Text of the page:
Most people think of a game designer as the guy sitting in front of a computer playing games all day. Although part of that is true, because most of the game designer’s day is spent debugging millions of problems, the game designer is found exploring life from one end of the world to the other. After listening to what other game designers have to say about the games we make, I learned about how fear and money can motivate a player through a one difficulty-only game, and I learned that we should start creating more in-depth characters all the way down to their movements and mannerisms as to be specific to what gender they are. I also learned that we are able to make tailored games for our audiences through crowd funding.
As an aspiring game designer, I find myself traveling and socializing more than I used to in high school. When I go talk to someone about my dream to design games for the younger generations, they instantly ask the stereotypical question, “Oh, you like to play games?” Of course, this is completely independent of me creating games, so I have to explain a little more about what I mean when I say, “design games.” After a quick conversation about who I am and where I have traveled to, my listener often talks about their experiences and relates them to the things I have done in my life; this creates the connection between us so they realize a game designer is not necessarily the stereotypical “gamer” they perceive us as.
My conversations usually start out with someone asking what kind of games I want to make and I tell them that I want to make “educational” and puzzle games. I want to redefine the way children play games in schools. Instead of the old flash card games, I want them experiencing a story to help teach them relevant content to their classes. Now, I know how I can motivate and encourage the stages of developing story with instilling a sense of unknown to the player (Papoutsis, 2013). That sense of unknown will engage the player (student in this case) and it will aid them in learning materials for the class they are taking.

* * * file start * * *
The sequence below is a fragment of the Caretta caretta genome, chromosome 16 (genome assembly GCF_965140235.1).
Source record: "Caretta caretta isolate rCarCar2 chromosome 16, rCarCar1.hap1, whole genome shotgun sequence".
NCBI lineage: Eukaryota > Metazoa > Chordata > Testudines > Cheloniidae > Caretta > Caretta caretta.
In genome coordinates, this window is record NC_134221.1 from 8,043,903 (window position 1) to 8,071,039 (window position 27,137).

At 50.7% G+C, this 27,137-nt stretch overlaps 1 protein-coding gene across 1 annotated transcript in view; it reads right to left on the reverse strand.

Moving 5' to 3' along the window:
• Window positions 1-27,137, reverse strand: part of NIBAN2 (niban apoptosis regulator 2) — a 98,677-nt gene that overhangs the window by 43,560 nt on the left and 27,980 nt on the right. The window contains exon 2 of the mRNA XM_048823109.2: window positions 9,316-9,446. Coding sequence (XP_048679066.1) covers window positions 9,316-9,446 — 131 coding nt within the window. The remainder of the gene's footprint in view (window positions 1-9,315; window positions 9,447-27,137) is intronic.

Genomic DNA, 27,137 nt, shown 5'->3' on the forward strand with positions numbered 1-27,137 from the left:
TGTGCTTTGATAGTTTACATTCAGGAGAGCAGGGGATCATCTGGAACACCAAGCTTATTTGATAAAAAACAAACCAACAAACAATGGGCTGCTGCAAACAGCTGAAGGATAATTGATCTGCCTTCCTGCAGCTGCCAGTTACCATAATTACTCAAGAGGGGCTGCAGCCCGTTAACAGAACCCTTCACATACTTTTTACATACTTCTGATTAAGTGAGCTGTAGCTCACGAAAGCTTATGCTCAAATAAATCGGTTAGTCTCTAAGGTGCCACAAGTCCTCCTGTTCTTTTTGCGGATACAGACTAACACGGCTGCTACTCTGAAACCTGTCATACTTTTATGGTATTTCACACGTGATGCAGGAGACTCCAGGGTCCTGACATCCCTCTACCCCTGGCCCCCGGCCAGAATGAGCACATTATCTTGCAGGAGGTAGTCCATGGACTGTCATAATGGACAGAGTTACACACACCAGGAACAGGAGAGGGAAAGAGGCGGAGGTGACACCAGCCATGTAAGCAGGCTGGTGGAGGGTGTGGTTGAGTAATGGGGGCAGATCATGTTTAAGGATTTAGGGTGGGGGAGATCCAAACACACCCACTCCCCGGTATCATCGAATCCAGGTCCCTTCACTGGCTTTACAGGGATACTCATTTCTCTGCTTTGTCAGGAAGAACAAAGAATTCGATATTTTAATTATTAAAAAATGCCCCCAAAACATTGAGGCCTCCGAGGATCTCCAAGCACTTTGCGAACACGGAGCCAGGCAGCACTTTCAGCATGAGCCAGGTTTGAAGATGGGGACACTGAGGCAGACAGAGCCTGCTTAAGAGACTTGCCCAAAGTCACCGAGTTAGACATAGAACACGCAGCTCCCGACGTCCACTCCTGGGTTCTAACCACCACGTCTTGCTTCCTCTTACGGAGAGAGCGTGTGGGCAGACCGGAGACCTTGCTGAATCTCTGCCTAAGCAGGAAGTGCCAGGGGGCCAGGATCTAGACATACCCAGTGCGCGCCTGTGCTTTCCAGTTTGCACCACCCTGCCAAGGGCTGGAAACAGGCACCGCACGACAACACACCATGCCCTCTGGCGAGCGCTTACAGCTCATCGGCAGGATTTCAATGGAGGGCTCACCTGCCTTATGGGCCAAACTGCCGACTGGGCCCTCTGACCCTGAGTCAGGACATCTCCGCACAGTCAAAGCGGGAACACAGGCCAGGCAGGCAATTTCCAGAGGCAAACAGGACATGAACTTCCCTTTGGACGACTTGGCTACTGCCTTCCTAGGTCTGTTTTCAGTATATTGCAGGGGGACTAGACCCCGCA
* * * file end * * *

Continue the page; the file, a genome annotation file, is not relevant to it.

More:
Taking the motivation through fear a little further, I learned that the use of money motivates the player (Leydon, 2013) nearly the same amount as having the unknown. Looking back to the educational game, what would happen if the students could play them at home (as homework)? There is a bit of information the player needs to discover some test answers, and their parents must pay one dollar to get that information. Now, the student accomplished all of the tasks to get to the answer, and $1 USD unlocks the answer for them. Their parents are investing into their education (the money could go to the school for supplies and game development for the students), and the school is getting their teaching across to students.
In shedding some new light about game designers, I learned that not all game design has to be created on the computer. A game designer is only limited to their imagination and the development of new technologies proves this. If the designer was limited to making mechanics based on the games they play, motion capture characters would not exist in varieties of gender like they do now (Boch, 2013). I personally thank all of the people who question my field of study, and I challenge those people to question me until they are blue in the face. Once I run out of answers, I can research a little more and validate why the gaming industry can only grow from here.
Avellone, C. A. (2013). Crowdfunding [Web]. Retrieved from
Boch, M. B. (2013). Gender assumptions in mocap [Web]. Retrieved from
Hutchinson, A. H. (2013). No easy modes [Web]. Retrieved from
Leydon, G. L. (2013). Coin op vs free to play [Web]. Retrieved from
Papoutsis, S. P. (2013). Creating fear [Web]. Retrieved from